A few years ago Lego released Life of George, a building game involving Lego and your phone. It has been an under appreciated experiment of combining Lego with technology. The original release of Life of George (21200) has recently been updated and repackaged as Life of George (212001). It seems like the only difference between the two is a redesigned box. The original box has almost no details and was quite minimalist. The packaging appears to have been created before the iPhone app was completed, so there are almost no similarities with the box and the app. There is also no mention of the Android version. All of these oddities have been corrected in the new release. The original box is pictured here.
Life of George contains:
The normal retail price is $29.99 but can be found for much less. Amazon currently has it listed at ±$20.00.
Life of George
Life of George is a world wide tour where George is filling out his travel journal with photos. George finds himself exploring North America, South America, Europe, Africa, Asia, and Australia. Each continent has many journal “pages” with a good amount of photo challenges to do. There is even a special Holiday 2012 chapter filled with many more levels.
If you happen to finish all of the include content, then you can move on (or skip) to the user generated challenges. This is where the creativity of Lego shines. The hundreds and hundreds (thousands?) of online user challenges offer many many hours of Lego fun. With just 144 Lego bricks and 6 colors, the variety of what can be built is limitless. Pikachu, Spiderman, Mario, Link, Jake, Mickey Mouse, Boba Fett, and Angry Birds are just a few of the challenges in the User Gallery.
There is also a Build Your Own mode, where your own creations can be photographed, documented, and uploaded for other Life of George users to view and build.
If you happen to have some friends or family around, there is a multiplayer mode to try out. After five quick challenges the scores are totaled and a winner declared. If you can find them, Life of George supports up to 4 different players.
To play Life of George, you need to use the included Lego bricks, the play mat, and your phone. Select which “photo” challenge to do, and then build it as fast as possible. There is a generous timer counting down, which can really build up the tension.
When the challenge is completed, you place the model on the play mat, and line up the board with the camera on your phone. This portion of the game can give some people trouble, but I found that if the whole play mat is in the camera frame then the app worked perfectly.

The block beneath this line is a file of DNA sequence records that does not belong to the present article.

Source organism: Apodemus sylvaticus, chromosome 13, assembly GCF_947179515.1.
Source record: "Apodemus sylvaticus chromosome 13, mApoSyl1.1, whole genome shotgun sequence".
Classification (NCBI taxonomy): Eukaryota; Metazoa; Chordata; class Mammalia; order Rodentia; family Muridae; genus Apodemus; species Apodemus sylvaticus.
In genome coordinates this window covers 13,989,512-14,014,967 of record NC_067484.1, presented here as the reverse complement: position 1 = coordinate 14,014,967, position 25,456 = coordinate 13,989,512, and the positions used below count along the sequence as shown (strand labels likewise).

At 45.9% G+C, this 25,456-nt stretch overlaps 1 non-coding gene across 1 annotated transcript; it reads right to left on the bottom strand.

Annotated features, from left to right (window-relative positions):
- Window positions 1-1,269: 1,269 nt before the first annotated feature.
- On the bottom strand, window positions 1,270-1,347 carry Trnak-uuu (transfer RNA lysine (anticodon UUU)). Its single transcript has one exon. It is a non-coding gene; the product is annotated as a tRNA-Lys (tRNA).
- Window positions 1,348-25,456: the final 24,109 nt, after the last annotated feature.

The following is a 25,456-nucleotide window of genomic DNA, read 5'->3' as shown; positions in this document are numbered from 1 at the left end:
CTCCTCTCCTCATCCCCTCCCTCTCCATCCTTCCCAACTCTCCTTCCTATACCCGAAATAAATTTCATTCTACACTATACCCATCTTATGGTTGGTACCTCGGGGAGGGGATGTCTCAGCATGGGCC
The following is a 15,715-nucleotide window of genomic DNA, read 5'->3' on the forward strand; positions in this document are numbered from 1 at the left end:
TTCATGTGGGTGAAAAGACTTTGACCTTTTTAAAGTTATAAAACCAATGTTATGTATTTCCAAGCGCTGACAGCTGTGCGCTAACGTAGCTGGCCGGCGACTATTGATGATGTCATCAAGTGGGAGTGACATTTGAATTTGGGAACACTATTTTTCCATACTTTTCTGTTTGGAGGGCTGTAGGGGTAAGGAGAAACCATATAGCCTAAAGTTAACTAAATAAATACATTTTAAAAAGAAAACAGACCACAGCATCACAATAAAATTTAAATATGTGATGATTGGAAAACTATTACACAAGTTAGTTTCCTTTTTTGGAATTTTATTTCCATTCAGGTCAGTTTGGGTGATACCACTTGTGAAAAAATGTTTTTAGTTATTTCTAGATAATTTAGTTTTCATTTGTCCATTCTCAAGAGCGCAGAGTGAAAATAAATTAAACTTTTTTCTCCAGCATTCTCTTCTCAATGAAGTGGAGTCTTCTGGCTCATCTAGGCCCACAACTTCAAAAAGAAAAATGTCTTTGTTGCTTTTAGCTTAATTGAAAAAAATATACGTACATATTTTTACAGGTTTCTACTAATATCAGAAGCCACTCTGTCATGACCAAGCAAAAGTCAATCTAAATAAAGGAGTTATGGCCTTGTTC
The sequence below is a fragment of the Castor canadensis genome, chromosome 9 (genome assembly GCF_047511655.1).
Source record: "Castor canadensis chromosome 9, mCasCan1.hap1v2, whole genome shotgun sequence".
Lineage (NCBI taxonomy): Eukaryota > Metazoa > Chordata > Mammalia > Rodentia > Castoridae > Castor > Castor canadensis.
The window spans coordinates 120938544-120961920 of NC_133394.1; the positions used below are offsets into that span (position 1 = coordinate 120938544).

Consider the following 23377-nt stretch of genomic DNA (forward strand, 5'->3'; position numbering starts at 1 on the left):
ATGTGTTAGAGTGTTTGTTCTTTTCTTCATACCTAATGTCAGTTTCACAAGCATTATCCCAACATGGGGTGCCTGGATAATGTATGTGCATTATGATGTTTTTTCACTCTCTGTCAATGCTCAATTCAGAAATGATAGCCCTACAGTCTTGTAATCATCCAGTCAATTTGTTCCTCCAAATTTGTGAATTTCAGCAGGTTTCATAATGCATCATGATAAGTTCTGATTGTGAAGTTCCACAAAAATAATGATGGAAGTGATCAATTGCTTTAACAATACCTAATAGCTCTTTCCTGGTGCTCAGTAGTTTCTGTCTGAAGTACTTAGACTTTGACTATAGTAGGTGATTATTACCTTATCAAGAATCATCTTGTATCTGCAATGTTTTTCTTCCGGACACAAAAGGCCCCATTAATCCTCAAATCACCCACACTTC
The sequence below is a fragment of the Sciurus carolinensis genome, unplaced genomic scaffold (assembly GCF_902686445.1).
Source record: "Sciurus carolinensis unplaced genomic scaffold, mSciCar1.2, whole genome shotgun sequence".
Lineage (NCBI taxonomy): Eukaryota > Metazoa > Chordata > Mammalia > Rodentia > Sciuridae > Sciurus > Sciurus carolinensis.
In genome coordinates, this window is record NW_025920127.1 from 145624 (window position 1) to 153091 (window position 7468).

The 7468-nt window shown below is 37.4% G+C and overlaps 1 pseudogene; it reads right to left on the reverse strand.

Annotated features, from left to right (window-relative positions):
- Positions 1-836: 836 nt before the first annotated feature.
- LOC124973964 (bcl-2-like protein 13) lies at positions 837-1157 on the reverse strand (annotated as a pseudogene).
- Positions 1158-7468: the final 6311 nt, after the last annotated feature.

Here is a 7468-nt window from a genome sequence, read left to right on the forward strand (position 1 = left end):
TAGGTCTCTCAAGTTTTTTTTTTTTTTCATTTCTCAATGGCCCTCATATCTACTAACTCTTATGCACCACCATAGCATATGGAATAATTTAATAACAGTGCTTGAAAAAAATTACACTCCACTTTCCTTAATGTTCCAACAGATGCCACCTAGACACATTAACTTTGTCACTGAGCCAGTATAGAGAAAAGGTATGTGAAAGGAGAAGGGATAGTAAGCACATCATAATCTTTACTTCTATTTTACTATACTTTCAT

Life of George then compares your photo to the model, and assigns a score based on accuracy and quickness. The app needs to be balanced for people of all ages. So it can be pretty difficult to get a full 5 star score. To earn 1-2 stars you really need to mess up, most scores seem to land in the 3-4 range.
Overall the Life of George app is full of fun. Everything looks good and works well. Lego has been focused on making this a great experience. It alone is worth the price of admission.
Build Your Brain with George
Build Your Brain with George is another app that works with the Life of George set. Build Your Brain is free on the various phone app stores. This time around the focus is on small challenges that test your ability to recognize patterns, and non-traditional Lego instructions.
This time around George is now a host of a game show. Randomly assigning tasks from six different categories. Such as Silhouette challenges, Logic puzzles, Bonus modes, Memory challenges, and Shape Finding.
Some of these challenges are super easy, and some are really difficult. Once again the game can be played between 1-4 players. Competing for high scores, and the largest ”Brain Level.”
Build Your Brain with George is not as smooth of an experience as Life of George. A lot of the challenges can be unclear, and the camera recognition is not as accurate. The nature of Build Your Brain can lead to frustration, and the small technical issues do not help. It is still a good experience, and has a whole lot in common with the Nintendo games “Brain Age” and “Big Brain Academy.”
Lego Life of George is a whole lot of fun. Even the box says so: “Awesome!” The whole package adds up to be a good value. It is amazing to see what can be built with only 144 basic Lego bricks.
Lego Life of George (21201) is currently available at Amazon.